After he graduated, William enlisted in the Marines and was trained as a motor transport mechanic. He was stationed in Okinawa, Japan, for just over a year before being transferred to Camp Pendleton. In February 2006, he deployed to Al Taqaddum Air Base (known as TQ in military shorthand) in Iraq as part of the Combat Logistics Regiment 15, charged with base security. As the months went by, the regiment’s duties expanded, and William ended up seeing more of the horrors of war than he had anticipated.
“I was able to finally be a Marine, but I didn’t realize what I didn’t know until it was too late,” he said. “When you see death in a way that’s unexpected, it shakes you up. Our platoon didn’t lose anybody and I’m grateful for that, but other units weren’t so lucky. I was not prepared psychologically to process some of the stuff we had to do and that I saw and felt.
“It’s only later that it hits you, when things de-escalate and the memories come back and you re-experience the feelings. I’m talking about when you wake up in the middle of the night and you have cold sweats because you think someone is after you.”
William returned to Camp Pendleton after 13 months, and ghosts of Iraq and of his past accompanied him home. He’s the oldest son in a family where physical and emotional abuse and alcoholism cast a pall over his upbringing, and in the military he got into trouble for multiple alcohol-related incidents.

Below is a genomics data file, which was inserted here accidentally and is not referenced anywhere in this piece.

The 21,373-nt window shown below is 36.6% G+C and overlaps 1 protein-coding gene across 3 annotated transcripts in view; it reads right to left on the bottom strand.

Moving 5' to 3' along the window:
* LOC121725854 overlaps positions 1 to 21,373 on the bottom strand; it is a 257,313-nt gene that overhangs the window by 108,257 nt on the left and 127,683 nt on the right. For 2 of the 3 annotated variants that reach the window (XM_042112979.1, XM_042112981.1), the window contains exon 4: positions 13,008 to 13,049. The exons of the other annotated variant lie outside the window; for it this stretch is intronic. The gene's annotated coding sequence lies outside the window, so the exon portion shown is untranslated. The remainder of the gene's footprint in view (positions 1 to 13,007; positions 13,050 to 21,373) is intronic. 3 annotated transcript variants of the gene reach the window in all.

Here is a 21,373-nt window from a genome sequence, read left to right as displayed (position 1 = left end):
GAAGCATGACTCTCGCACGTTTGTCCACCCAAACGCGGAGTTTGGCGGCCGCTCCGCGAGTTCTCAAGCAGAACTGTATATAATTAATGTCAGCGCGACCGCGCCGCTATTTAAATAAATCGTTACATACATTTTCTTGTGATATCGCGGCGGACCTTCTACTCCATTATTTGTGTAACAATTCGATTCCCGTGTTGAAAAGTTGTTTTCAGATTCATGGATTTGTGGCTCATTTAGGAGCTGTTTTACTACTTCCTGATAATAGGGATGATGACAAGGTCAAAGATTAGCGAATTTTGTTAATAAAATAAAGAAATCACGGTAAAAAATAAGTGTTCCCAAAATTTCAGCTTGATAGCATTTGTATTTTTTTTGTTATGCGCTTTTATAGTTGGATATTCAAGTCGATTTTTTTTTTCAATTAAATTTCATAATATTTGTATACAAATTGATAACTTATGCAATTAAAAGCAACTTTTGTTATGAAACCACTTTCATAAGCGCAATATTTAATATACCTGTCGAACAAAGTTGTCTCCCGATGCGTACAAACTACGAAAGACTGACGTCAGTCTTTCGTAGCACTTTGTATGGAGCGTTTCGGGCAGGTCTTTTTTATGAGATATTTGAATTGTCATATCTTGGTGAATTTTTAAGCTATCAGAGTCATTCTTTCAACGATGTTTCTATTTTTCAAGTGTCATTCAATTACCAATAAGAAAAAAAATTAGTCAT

By the spring of 2007, he was drinking just to be able to fall asleep at night. After he finally chose to seek help, he was referred to outpatient counseling at Camp Pendleton, where he was diagnosed with both alcohol dependency and PTSD.
“It didn’t surprise me,” William said. “It validated my experience, like ‘No wonder I’m so messed up.’ I did have it pretty bad. I didn’t stop drinking; I just tried to manage it. I was taking two steps forward just to take five steps back.”
The situation finally came to a head that December. Four days after he was discharged from the Marines, William was working as a bartender for a catering company and had a few drinks on the job. On the drive home, his tire blew out, and his car crashed into a concrete median. He escaped serious injury, but it was a sobering experience.
“That night,” he said, “I decided I needed to stop drinking.”
He started taking classes at Grossmont College, then pursued a two-year certificate program in alcohol and drug studies at San Diego City College. In 2011, he found a job as a substance abuse counselor, and since 2015 has run his own practice, Refined Transitions, which specializes in substance abuse prevention and intervention services. He got married in April.
William says he has not had a drop of alcohol since that wakeup call more than a decade ago, and that his PTSD is “under management,” though it’s “something I live with every day.”
And so he does 22 pushups every day, because it helps him stay vigilant, both in terms of his own roiling emotions and those of the battle-scarred veterans whom he encounters in all walks of life.
“I have never attempted to take my own life,” he said. “I have never wanted to physically kill myself, but I have contemplated many times being better off dead because it would be so much less painful.
“With the pushups, I try to use them to motivate me to be there for someone else. By being there for someone else, it might help save a life. And it helps me, too.”
Brian Hiro, Communications Specialist